Miller follows her impressive debut (The Song of Achilles) with a spirited novel about Circe’s evolution from insignificant nymph to formidable witch best known for turning Odysseus’s sailors into swine. Her narrative begins with a description of growing up the awkward daughter of Helios, the sun god. She does not discover her gift for pharmakeia (the art of using herbs and spells) until she transforms her first love, a poor fisherman, into a god. When he rejects her in favor of vain Scylla, Circe turns Scylla into a sea monster. Now considered dangerous, Circe is exiled to an island, where she experiments with local flora and fauna. After returning from a visit to Crete to help her sister give birth to the Minotaur, Circe is joined on the island by errant nymphs sentenced to do their penance in her service. By the time Odysseus’s ship arrives, winding its way home from the Trojan War, Circe reigns over a prosperous household. Welcome guests enjoy her hospitality; unwelcome guests are turned into wild pigs. Neither the goddess Athena nor the deadliest poison known to man makes Circe flinch. Weaving together Homer’s tale with other sources, Miller crafts a classic story of female empowerment. She paints an uncompromising portrait of a superheroine who learns to wield divine power while coming to understand what it means to be mortal. Agent: Julie Barer, the Book Group.(Apr.)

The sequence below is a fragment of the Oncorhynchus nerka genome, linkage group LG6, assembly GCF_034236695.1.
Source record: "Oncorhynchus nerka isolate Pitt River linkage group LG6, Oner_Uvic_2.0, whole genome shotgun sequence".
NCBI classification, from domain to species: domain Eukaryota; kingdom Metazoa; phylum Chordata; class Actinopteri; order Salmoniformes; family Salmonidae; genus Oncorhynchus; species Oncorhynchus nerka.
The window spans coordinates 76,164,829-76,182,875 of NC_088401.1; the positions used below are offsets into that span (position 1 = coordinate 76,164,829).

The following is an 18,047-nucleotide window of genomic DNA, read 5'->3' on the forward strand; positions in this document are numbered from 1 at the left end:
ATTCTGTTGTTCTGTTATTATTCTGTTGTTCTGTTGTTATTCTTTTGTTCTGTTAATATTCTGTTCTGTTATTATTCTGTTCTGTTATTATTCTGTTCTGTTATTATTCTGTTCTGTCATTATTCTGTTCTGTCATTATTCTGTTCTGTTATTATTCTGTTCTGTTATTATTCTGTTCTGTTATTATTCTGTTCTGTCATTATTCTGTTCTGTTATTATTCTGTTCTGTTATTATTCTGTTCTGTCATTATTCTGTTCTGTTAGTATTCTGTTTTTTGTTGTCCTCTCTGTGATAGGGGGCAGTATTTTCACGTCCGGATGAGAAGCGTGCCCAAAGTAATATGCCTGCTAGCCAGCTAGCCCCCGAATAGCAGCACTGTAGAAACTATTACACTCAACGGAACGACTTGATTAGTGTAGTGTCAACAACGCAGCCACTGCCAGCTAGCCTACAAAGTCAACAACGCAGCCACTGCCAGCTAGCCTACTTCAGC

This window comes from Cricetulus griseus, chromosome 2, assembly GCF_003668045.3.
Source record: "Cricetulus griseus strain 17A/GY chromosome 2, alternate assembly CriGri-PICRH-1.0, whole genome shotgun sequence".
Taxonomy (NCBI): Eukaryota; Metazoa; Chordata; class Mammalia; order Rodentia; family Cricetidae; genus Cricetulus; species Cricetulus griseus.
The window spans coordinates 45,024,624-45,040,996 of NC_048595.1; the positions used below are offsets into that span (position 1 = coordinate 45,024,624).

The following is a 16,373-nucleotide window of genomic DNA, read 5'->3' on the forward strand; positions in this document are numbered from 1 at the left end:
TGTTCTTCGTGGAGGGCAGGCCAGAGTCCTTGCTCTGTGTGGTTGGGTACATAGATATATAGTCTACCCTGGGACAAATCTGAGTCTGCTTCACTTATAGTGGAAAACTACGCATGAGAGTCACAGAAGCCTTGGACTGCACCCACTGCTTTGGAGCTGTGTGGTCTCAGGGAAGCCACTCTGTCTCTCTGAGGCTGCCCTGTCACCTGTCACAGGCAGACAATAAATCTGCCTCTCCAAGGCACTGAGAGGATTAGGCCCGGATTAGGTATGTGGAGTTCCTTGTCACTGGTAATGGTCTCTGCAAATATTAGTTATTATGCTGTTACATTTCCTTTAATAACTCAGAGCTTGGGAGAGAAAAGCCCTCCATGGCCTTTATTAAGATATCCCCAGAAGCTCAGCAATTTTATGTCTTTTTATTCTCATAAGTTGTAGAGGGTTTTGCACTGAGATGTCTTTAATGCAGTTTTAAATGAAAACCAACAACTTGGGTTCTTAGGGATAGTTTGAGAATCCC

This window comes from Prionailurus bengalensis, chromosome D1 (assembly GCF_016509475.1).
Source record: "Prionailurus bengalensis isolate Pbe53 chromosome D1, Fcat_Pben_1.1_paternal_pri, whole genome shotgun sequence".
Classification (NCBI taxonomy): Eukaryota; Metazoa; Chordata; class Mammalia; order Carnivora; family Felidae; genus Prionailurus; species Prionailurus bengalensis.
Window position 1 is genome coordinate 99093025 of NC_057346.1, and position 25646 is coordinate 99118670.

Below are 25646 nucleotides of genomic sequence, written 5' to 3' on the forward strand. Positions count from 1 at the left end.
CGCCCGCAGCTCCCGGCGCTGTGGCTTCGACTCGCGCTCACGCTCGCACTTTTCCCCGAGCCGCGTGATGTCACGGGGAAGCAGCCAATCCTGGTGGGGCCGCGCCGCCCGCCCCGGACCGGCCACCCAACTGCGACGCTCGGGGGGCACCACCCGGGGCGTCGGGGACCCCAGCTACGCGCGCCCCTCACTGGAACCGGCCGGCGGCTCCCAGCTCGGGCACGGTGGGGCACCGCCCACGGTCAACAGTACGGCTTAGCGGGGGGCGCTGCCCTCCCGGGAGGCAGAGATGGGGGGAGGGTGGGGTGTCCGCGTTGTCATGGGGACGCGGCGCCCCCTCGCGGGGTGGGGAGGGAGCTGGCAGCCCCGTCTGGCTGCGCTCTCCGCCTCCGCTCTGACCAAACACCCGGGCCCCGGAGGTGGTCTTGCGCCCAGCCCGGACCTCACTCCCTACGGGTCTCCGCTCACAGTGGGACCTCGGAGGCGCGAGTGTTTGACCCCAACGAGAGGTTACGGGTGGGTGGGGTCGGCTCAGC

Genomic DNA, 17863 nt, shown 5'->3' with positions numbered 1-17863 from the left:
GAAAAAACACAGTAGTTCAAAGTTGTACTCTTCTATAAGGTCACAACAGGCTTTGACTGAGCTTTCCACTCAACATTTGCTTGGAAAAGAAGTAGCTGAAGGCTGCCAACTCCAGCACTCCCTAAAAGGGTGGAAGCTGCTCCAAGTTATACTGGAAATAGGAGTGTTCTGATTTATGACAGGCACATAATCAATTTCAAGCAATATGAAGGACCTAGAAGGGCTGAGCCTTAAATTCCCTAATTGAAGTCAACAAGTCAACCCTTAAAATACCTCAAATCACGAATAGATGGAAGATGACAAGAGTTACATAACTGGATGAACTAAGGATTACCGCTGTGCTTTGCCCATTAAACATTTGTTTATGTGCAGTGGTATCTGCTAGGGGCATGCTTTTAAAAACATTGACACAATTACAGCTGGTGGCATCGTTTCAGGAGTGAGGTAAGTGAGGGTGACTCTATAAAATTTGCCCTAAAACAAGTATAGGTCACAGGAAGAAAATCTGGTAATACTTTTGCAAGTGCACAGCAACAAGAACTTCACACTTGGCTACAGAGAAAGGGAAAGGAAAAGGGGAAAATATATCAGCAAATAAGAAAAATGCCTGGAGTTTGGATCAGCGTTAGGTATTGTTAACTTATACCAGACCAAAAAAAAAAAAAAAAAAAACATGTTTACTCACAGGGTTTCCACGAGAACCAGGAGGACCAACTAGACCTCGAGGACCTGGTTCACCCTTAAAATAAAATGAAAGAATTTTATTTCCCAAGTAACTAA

Reviewed on: 02/05/2018 Release date: 04/10/2018 Genre: Fiction
During the Covid-19 crisis, Publishers Weekly is providing free digital access to our magazine, archive, and website. To receive the access to the latest issue delivered to your inbox free each week, enter your email below.